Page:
Analysis & Opinions - Science

Beyond Nuclear Deterrence

| Oct. 14, 2022

In October 1962, the United States and the Soviet Union squared off in what game theorist and Nobel laureate Thomas Schelling described as a nuclear game of “chicken” that threatened humanity’s survival. The Cuban Missile Crisis spurred six decades of efforts to limit the spread of nuclear weapons and inspired a generation of scientists to think critically about reducing atomic risks. Russian President Vladimir Putin’s recent nuclear threats during the war in Ukraine are an unambiguous reminder that such dangers have outlived the Cold War. A new wave of scientific research is urgently needed to understand conditions for making global nuclear disarmament desirable and feasible.

October 1962 and October 2022 are hardly comparable. There were four nuclear-armed states then—the United States, the Soviet Union, Britain, and France. Today, there are nine, with the additions of China, India, Israel, North Korea, and Pakistan. Success containing proliferation to just nine countries came about in no small part from the 1968 Nuclear Nonproliferation Treaty and subsequent International Atomic Energy Agency inspections. These initiatives were a direct result of the Cuban Missile Crisis, as were US–Soviet/Russian arms control agreements that reduced worldwide nuclear stockpiles from nearly 70,000 warheads in the 1980s to ∼12,700 today.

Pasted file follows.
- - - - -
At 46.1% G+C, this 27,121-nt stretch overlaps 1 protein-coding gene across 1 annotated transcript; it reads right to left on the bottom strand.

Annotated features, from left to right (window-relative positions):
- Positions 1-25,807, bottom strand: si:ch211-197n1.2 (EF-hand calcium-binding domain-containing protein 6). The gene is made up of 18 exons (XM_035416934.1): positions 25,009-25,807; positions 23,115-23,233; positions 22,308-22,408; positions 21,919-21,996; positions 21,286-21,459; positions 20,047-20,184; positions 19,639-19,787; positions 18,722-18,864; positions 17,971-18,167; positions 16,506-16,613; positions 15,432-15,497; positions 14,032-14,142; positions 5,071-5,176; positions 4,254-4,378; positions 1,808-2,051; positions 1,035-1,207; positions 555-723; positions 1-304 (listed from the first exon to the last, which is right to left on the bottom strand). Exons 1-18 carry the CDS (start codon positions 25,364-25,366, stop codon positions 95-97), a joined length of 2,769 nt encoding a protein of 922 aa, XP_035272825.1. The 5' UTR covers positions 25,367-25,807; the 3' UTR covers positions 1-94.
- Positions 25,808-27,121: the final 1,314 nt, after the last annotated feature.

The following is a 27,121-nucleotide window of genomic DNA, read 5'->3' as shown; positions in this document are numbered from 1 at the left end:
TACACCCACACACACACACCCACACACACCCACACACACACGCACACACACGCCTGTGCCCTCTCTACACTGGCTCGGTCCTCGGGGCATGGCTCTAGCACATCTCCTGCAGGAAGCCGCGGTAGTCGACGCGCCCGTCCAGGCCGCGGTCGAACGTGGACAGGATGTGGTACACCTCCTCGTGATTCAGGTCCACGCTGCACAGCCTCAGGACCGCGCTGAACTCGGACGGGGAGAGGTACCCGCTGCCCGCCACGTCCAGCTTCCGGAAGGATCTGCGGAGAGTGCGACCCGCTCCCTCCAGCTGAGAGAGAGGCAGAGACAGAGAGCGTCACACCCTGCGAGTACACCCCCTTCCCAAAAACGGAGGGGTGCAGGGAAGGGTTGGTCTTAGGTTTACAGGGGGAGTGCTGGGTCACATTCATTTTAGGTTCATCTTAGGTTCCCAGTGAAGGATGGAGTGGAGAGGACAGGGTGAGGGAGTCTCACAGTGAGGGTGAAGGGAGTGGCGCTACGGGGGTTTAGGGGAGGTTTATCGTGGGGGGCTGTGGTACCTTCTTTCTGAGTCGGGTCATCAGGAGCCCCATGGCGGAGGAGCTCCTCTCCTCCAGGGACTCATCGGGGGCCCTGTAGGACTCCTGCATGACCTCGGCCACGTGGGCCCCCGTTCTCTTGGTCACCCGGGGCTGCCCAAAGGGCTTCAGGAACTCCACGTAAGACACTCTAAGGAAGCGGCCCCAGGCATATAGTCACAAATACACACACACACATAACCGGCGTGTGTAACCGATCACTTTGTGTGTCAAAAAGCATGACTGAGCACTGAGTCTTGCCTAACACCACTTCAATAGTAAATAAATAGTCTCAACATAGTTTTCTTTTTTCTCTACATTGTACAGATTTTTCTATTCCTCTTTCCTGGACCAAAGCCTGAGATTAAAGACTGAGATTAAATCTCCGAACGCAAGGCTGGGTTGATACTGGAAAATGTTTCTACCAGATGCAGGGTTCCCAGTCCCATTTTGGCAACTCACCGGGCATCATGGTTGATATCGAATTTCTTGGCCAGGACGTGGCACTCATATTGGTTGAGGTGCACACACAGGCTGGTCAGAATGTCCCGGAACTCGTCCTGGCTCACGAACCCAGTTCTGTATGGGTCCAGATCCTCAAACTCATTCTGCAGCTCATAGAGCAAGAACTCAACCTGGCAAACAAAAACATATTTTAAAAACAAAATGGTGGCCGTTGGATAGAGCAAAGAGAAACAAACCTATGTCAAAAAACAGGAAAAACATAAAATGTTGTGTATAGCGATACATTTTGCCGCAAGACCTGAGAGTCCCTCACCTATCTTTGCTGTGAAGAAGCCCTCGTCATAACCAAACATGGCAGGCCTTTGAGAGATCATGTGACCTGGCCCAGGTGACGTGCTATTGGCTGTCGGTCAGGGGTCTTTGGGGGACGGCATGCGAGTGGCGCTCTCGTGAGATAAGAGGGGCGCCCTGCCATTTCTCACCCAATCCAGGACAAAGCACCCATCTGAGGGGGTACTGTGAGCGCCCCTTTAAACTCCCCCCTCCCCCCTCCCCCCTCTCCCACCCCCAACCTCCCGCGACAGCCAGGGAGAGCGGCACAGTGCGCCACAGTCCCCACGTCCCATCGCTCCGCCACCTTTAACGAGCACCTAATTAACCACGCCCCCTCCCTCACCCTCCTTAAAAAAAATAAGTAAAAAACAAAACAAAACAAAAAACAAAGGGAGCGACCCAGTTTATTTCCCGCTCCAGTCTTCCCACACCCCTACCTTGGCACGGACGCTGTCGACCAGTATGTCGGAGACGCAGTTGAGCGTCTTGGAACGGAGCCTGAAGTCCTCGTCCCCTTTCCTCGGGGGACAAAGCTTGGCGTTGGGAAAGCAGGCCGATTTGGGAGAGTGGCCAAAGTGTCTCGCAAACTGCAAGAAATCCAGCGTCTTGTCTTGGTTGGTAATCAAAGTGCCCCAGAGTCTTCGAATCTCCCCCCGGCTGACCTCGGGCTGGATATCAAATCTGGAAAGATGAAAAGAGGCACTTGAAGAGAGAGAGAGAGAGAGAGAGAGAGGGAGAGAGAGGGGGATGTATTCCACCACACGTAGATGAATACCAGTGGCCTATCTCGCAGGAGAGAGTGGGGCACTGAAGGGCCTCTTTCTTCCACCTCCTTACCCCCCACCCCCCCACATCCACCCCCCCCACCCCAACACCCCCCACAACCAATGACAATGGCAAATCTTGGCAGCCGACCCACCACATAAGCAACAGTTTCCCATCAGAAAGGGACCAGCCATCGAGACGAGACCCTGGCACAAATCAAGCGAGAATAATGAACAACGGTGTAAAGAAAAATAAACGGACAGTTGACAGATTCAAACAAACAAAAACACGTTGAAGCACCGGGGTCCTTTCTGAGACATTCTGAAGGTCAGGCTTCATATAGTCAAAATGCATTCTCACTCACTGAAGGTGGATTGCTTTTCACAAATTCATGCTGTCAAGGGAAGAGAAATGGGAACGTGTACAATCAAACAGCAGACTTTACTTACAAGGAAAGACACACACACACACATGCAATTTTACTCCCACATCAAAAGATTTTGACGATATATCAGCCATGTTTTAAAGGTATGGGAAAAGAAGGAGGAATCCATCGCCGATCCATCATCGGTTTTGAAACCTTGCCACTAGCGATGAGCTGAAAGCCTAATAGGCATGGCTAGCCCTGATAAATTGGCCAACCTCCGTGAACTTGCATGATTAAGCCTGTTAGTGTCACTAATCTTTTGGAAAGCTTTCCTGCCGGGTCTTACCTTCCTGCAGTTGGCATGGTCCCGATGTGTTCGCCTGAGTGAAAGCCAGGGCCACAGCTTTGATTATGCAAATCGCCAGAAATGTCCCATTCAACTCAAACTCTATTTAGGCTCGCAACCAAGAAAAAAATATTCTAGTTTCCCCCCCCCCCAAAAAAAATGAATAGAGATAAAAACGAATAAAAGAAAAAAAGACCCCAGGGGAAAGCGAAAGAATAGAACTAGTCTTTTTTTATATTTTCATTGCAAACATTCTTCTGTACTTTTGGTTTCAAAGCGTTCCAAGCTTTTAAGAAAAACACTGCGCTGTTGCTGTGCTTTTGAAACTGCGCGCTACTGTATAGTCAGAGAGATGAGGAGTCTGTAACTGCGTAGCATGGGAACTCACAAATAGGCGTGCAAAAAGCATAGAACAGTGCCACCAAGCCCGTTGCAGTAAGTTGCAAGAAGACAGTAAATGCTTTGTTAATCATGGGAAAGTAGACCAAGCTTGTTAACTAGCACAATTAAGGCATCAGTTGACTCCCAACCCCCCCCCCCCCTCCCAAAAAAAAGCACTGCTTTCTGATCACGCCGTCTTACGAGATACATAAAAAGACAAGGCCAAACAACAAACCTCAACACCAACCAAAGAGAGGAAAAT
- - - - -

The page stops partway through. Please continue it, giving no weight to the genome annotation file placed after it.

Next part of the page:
Unfortunately, nuclear reductions have now been replaced by competition. China, Russia, and the US are modernizing their arsenals, ignoring disarmament commitments in the Nuclear Nonproliferation Treaty. Meanwhile, new actors, proliferation risks, and intersections between nuclear and emerging cyber and artificial intelligence technologies challenge existing deterrence and nonproliferation theories. Amid these developments, 68 countries have ratified the 2017 Treaty on the Prohibition of Nuclear Weapons, which seeks to ban all nuclear weapons–related activities. Nuclear-armed states reject the treaty, citing a lack of verification measures and a volatile security environment. Simultaneously, global research funding for nuclear risk reduction is shrinking rapidly, limiting opportunities for interested scientists.

For more information on this publication: Belfer Communications Office
For Academic Citation:

Herzog, Stephen. "Beyond nuclear deterrence." Science, vol. 378, no. 6616 (October 14, 2022): 115.


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